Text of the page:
But this is not to be …. Sadly Russian Border Control are not as intent on getting home for their borst in the speedy manner I had hoped and a young official, who informs me that he is a translator, comes out of the main building and over to me, smiling, and quickly assuring me that everything is fine but that they want to have a ‘quick chat to get to know other peoples a bit better’. Concealled sigh … outward smile!
Initially there are 2 uniformed officers and me squeezed into a small room with a large desk in it. Surprisingly this small room boasts a tea cupboard I would have been proud to have on the boat. The room is quickly made to feel even smaller with the arrival of a big, ununiformed man who is given the seat opposite me and who takes copious notes of everything I say … 30minutes into the ‘chat’ the guys in the 4×4 have to leave so Tilly is deposited outside the main building … 90minutes, Ive had 2 cups of tea and it doesn’t look like they are anywhere near finished with me …. 150minutes later, 4 cups of tea and I am free to go … feeling like these men know more about some aspects of my recent life than my mother!!
To say it was an ordeal is not wholey accurate!! To be completely honest I spent quite a lot of the time laughing at the questions and the situation. Not necessarily a good thing to do but considering that at times it appeared that the Russian officers were barely containing their amusement at what I was saying and what I had been doing, pretty appropriate really. I cannot be certain but Im fairly sure that the initial exchange between uniformed and ununiformed officers went along the lines of .. ‘what on earth are we questioning her for!!’ The indications towards me and barely concealed mirth were dead giveaways!!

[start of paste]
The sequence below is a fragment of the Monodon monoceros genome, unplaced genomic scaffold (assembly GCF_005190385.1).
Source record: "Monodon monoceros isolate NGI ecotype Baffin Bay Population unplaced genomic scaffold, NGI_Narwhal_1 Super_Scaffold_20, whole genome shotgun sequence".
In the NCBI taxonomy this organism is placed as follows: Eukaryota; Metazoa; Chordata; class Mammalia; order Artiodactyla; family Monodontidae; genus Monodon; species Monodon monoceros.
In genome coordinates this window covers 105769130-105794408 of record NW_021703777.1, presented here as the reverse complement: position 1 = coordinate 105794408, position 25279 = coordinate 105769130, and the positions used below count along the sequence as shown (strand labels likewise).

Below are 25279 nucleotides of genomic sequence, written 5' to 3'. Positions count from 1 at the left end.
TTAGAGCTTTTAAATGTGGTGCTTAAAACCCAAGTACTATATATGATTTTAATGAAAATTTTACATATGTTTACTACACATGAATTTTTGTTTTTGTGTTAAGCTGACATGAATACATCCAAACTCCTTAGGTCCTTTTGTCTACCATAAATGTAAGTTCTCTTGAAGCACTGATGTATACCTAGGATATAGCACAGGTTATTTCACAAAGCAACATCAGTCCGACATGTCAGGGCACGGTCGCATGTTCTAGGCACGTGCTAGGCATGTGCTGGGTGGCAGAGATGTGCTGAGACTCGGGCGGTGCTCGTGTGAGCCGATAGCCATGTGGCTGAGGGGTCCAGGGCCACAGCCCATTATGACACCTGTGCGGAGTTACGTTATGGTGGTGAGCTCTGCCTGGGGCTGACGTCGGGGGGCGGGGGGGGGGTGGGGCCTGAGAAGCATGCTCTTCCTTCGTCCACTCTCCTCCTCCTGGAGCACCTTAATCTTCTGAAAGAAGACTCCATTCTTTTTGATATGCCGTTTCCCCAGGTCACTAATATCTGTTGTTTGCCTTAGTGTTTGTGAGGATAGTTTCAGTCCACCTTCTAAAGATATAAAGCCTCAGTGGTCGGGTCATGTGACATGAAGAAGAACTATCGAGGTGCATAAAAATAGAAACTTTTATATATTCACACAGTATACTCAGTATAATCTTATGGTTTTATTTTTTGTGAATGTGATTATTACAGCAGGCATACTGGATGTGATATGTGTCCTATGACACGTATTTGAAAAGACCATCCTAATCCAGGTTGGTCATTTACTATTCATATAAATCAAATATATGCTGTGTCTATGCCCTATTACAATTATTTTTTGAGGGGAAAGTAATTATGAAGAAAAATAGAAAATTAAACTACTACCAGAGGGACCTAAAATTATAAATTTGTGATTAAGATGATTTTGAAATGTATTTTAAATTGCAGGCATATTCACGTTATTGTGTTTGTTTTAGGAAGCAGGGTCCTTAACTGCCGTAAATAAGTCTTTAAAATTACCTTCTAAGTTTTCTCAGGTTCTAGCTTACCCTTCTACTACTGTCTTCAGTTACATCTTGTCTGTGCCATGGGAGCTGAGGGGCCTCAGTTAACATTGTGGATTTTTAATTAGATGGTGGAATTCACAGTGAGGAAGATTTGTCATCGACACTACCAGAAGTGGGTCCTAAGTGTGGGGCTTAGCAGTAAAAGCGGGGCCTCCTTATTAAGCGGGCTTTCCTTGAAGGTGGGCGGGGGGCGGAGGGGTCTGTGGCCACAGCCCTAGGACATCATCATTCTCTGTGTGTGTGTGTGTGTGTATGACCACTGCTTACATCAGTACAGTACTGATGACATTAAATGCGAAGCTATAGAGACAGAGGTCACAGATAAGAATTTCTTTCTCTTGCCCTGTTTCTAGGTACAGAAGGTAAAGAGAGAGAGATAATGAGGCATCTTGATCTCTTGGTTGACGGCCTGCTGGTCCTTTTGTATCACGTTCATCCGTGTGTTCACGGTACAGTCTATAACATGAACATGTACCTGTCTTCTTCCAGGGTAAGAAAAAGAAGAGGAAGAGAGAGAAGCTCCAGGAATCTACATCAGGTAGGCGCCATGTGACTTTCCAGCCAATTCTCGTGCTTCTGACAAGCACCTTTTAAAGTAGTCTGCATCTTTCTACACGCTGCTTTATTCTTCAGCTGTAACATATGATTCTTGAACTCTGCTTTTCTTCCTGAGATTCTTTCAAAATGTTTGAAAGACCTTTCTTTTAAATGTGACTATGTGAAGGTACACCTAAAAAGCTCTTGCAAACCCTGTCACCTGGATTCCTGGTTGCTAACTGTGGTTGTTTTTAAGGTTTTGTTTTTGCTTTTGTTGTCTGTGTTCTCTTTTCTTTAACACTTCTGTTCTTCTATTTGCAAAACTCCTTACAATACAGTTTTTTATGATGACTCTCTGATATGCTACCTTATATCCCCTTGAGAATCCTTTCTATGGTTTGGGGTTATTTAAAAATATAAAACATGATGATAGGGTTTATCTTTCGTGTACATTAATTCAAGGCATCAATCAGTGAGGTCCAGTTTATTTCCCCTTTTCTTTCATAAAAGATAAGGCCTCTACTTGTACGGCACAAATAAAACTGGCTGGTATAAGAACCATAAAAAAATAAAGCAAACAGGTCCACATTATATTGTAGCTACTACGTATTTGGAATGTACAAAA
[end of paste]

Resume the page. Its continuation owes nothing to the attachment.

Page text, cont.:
Questions veered wildly from ‘how old are your brothers?’ (they were amazed, amused and disgusted that I couldnt remember their ages) to ‘what do you think about Islamic extreamism?’, which considering it was following on from a discussion about feminism, cycling and world travel provided an interesting tangent to follow. Questions about global or UK political standpoints were (Im sorry to say) met with ‘Im really not that great on politics and current affairs’ pop quiz style but my absolute favourite was ‘do you know the names of the UK secret service departments?’ (!!).
Who could possibly pass up the opportunity to say ‘well thats MI5 and MI6 right? … like in James Bond!!’ … ‘and do you know the difference?’ … ‘No idea!! But M has been a woman in the past few films and I liked that!!’ (more barely concealed smiles) Finally, they look ready to let me go. ‘OK … Thank you for your time Miss Hadley, sign here and here … yes this is just the information you have given us during our chat, if you want it all translated we can do that quite quickly for you. No? OK then please sign …. One final thing (this time the big man is making no effort to conceal his humour) .. Do you have cats?’ It appears that this stereotype/joke about single and he said ‘independant’ women is part of Russian as well as British humour. He abruptly gets up, extreamly pleased with himself, ushers me out of the building, signes us all out with (finally) maxmium efficiency, Tilly, kit and I are deposited in the back of his 4×4 (he advises I need to be well away from the border area to camp) and he drives me to Kosh-Agash himself.